Winter warning for wildlife
Native species 'at risk' as weather worsens
NATIVE species such as tiny Harvest Mice could be plunged into crisis if the early cold snap sweeping the country continues for much longer.
That is the warning shot from Chester Zoo specialists who say Harvest Mice could see their numbers drop by 95 per cent in harsh weather over the winter.
Other smaller, fragile species such as wrens and goldcrests could also face hardship if the current cold weather continues.
Sarah Bird, the zoo’s Biodiversity Officer, said “Harvest Mice in particular will struggle if this goes on for very much longer.
“Frozen ground can also make it difficult for species that have to dig for food, such as moles. This weather will particularly affect small or weak individuals of any species as they will find it more difficult to find food and keep warm.”
However, Sarah said blankets of snow could make it easier for people to spot wildlife and in turn do their bit to help them. She said it was well worth watching out for unusual birds feeding in trees with berries or at bird feeders. This year there have already been a lot of waxwings seen across the UK, which have come here from Eastern Europe and Siberia.
Footprints from foxes, squirrels, rabbits or hares can spotted on the ground in gardens, and some birds leave distinctive trails too like the marks left by pheasants’ tails along side their foot marks.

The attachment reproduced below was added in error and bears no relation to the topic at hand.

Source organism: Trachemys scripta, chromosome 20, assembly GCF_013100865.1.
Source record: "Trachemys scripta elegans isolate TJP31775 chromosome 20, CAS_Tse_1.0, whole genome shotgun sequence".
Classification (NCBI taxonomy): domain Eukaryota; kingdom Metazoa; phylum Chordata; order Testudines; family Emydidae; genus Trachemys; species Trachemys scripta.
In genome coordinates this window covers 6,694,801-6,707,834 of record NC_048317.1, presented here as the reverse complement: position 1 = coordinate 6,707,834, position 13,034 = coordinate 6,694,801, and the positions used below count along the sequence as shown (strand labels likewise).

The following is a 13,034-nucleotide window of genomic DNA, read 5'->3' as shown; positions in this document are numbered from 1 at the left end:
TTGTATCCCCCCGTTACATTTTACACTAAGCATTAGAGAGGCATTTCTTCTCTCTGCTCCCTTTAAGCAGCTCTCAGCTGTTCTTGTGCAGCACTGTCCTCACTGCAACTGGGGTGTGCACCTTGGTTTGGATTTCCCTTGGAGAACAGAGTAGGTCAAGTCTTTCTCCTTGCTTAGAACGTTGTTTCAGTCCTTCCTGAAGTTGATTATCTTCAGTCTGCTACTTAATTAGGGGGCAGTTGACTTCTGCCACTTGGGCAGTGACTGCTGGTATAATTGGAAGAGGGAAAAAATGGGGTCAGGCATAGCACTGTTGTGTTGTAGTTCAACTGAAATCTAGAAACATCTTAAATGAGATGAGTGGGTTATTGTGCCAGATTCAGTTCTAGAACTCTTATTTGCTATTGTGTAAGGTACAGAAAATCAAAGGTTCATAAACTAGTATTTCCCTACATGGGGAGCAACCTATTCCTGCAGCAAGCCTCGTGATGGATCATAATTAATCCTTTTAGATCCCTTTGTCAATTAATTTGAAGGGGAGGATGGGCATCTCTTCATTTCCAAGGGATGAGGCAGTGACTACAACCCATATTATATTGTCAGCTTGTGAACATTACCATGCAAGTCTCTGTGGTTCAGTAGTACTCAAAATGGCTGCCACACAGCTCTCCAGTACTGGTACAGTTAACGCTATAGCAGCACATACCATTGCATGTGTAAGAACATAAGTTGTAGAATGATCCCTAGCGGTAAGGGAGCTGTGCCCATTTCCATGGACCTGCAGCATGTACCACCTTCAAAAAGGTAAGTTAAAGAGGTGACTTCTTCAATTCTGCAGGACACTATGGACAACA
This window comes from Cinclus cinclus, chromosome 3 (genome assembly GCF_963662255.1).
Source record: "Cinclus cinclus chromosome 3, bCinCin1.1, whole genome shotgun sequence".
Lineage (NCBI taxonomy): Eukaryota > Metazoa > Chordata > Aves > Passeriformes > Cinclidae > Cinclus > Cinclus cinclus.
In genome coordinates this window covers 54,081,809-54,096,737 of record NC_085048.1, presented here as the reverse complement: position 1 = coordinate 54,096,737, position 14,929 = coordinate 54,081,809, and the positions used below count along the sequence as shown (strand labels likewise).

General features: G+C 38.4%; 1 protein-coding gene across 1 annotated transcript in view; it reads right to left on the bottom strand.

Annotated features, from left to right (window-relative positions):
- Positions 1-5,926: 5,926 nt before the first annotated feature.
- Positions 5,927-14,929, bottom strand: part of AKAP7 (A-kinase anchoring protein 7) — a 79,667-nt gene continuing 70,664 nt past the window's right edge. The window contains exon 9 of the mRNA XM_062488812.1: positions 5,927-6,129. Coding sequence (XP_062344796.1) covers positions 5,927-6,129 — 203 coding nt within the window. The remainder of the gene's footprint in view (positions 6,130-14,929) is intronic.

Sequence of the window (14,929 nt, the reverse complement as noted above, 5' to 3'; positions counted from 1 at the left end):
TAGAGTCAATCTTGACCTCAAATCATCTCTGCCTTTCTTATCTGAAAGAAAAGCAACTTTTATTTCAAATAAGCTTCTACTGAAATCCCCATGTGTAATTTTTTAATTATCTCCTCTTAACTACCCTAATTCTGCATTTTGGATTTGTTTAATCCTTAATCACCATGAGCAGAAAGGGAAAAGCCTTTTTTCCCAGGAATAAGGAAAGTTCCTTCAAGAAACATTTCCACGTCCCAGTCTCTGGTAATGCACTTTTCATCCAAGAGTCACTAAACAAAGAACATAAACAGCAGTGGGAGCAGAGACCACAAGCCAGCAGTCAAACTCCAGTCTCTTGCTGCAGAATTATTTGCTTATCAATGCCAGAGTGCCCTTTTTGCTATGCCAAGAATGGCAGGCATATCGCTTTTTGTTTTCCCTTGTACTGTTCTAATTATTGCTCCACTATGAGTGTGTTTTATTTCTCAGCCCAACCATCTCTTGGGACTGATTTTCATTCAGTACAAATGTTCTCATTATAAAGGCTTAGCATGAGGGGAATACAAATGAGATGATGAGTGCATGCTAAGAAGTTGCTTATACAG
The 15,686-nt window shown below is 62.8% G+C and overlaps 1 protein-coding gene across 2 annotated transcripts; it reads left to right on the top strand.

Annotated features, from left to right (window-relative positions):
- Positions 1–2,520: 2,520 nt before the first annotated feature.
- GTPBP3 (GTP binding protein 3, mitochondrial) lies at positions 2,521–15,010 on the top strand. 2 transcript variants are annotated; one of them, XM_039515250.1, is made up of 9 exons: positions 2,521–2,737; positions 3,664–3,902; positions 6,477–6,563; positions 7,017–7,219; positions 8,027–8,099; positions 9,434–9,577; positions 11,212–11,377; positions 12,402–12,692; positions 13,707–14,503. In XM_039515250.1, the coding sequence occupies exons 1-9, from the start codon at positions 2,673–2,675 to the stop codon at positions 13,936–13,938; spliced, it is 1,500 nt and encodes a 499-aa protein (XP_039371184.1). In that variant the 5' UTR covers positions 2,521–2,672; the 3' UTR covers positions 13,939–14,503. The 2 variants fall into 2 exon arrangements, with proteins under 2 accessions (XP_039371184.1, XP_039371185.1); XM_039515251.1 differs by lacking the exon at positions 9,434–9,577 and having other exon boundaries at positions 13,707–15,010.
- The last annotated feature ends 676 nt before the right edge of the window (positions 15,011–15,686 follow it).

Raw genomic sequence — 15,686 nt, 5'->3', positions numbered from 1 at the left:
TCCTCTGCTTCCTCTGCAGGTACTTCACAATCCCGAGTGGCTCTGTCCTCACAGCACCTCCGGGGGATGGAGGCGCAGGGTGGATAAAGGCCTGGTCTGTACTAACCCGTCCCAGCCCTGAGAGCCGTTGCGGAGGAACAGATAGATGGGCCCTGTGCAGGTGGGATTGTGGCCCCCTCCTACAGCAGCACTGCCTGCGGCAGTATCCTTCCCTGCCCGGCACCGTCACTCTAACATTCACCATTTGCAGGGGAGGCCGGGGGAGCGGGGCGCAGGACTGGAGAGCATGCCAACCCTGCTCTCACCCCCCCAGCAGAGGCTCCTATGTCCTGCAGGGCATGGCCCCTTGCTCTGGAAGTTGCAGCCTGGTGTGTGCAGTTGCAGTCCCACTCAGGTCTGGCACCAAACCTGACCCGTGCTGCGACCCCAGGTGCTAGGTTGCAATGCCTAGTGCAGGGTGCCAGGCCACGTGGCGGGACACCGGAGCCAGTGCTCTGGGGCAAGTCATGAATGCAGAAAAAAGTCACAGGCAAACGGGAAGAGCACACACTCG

The zoo has given its top tips for caring for native species over the winter months including:
- feeding birds with seeds, fat balls and fruit can also help other wildlife including mammals. Food should be provided in feeders, on bird tables and on the ground too.
- providing water is extremely important when the temperature is below zero. Make sure a shallow water container is ice free for at least part of the day.
- trees and shrubs with berries on are a very festive sight in the frost and snow, but it is worth remembering that they are very important food for wildlife, so always leave plenty if you collect any from your garden.
- submit your records to RECORD the local wildlife recording centre based at the zoo. http://www.record-lrc.co.uk and help us build up knowledge of local wildlife.